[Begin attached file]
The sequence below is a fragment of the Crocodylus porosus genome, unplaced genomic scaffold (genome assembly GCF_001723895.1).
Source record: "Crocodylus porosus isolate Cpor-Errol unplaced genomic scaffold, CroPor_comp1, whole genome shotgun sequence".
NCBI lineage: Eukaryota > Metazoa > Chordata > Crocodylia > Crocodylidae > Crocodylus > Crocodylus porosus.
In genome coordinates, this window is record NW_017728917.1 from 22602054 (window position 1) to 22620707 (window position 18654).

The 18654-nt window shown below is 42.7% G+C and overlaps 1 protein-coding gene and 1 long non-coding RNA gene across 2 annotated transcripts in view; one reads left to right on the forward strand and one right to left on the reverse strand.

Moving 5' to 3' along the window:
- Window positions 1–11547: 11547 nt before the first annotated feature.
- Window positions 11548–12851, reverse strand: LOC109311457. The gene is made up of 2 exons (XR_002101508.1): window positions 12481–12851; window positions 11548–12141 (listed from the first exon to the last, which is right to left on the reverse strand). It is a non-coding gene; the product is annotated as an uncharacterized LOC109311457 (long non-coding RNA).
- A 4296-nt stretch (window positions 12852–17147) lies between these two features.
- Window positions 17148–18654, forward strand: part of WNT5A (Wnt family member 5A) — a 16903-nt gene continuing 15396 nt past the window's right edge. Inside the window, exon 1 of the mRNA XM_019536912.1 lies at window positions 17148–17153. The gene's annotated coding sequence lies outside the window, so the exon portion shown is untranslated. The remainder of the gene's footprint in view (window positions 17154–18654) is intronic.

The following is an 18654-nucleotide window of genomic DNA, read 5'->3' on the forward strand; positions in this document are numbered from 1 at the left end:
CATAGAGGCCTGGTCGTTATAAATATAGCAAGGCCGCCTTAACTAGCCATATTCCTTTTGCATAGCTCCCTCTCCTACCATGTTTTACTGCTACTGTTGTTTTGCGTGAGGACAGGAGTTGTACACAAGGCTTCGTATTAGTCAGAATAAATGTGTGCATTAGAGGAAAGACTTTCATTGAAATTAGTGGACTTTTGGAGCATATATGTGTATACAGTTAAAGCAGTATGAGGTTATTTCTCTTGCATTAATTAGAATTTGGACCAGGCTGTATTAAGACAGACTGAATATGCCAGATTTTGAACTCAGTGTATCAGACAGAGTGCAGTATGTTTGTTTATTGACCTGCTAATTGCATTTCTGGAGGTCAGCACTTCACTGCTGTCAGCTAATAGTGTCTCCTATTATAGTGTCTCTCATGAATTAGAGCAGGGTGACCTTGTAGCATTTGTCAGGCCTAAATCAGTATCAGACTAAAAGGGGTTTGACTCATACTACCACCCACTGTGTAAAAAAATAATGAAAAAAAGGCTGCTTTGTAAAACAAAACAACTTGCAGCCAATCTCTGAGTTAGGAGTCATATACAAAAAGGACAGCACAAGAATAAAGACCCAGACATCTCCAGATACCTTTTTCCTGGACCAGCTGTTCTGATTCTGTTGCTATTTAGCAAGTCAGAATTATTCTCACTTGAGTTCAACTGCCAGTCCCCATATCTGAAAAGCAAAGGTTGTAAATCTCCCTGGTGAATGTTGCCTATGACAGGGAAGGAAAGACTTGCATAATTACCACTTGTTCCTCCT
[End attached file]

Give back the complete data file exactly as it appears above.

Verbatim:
The sequence below is a fragment of the Crocodylus porosus genome, unplaced genomic scaffold (genome assembly GCF_001723895.1).
Source record: "Crocodylus porosus isolate Cpor-Errol unplaced genomic scaffold, CroPor_comp1, whole genome shotgun sequence".
NCBI lineage: Eukaryota > Metazoa > Chordata > Crocodylia > Crocodylidae > Crocodylus > Crocodylus porosus.
In genome coordinates, this window is record NW_017728917.1 from 22602054 (window position 1) to 22620707 (window position 18654).

The 18654-nt window shown below is 42.7% G+C and overlaps 1 protein-coding gene and 1 long non-coding RNA gene across 2 annotated transcripts in view; one reads left to right on the forward strand and one right to left on the reverse strand.

Moving 5' to 3' along the window:
- Window positions 1–11547: 11547 nt before the first annotated feature.
- Window positions 11548–12851, reverse strand: LOC109311457. The gene is made up of 2 exons (XR_002101508.1): window positions 12481–12851; window positions 11548–12141 (listed from the first exon to the last, which is right to left on the reverse strand). It is a non-coding gene; the product is annotated as an uncharacterized LOC109311457 (long non-coding RNA).
- A 4296-nt stretch (window positions 12852–17147) lies between these two features.
- Window positions 17148–18654, forward strand: part of WNT5A (Wnt family member 5A) — a 16903-nt gene continuing 15396 nt past the window's right edge. Inside the window, exon 1 of the mRNA XM_019536912.1 lies at window positions 17148–17153. The gene's annotated coding sequence lies outside the window, so the exon portion shown is untranslated. The remainder of the gene's footprint in view (window positions 17154–18654) is intronic.

The following is an 18654-nucleotide window of genomic DNA, read 5'->3' on the forward strand; positions in this document are numbered from 1 at the left end:
CATAGAGGCCTGGTCGTTATAAATATAGCAAGGCCGCCTTAACTAGCCATATTCCTTTTGCATAGCTCCCTCTCCTACCATGTTTTACTGCTACTGTTGTTTTGCGTGAGGACAGGAGTTGTACACAAGGCTTCGTATTAGTCAGAATAAATGTGTGCATTAGAGGAAAGACTTTCATTGAAATTAGTGGACTTTTGGAGCATATATGTGTATACAGTTAAAGCAGTATGAGGTTATTTCTCTTGCATTAATTAGAATTTGGACCAGGCTGTATTAAGACAGACTGAATATGCCAGATTTTGAACTCAGTGTATCAGACAGAGTGCAGTATGTTTGTTTATTGACCTGCTAATTGCATTTCTGGAGGTCAGCACTTCACTGCTGTCAGCTAATAGTGTCTCCTATTATAGTGTCTCTCATGAATTAGAGCAGGGTGACCTTGTAGCATTTGTCAGGCCTAAATCAGTATCAGACTAAAAGGGGTTTGACTCATACTACCACCCACTGTGTAAAAAAATAATGAAAAAAAGGCTGCTTTGTAAAACAAAACAACTTGCAGCCAATCTCTGAGTTAGGAGTCATATACAAAAAGGACAGCACAAGAATAAAGACCCAGACATCTCCAGATACCTTTTTCCTGGACCAGCTGTTCTGATTCTGTTGCTATTTAGCAAGTCAGAATTATTCTCACTTGAGTTCAACTGCCAGTCCCCATATCTGAAAAGCAAAGGTTGTAAATCTCCCTGGTGAATGTTGCCTATGACAGGGAAGGAAAGACTTGCATAATTACCACTTGTTCCTCCT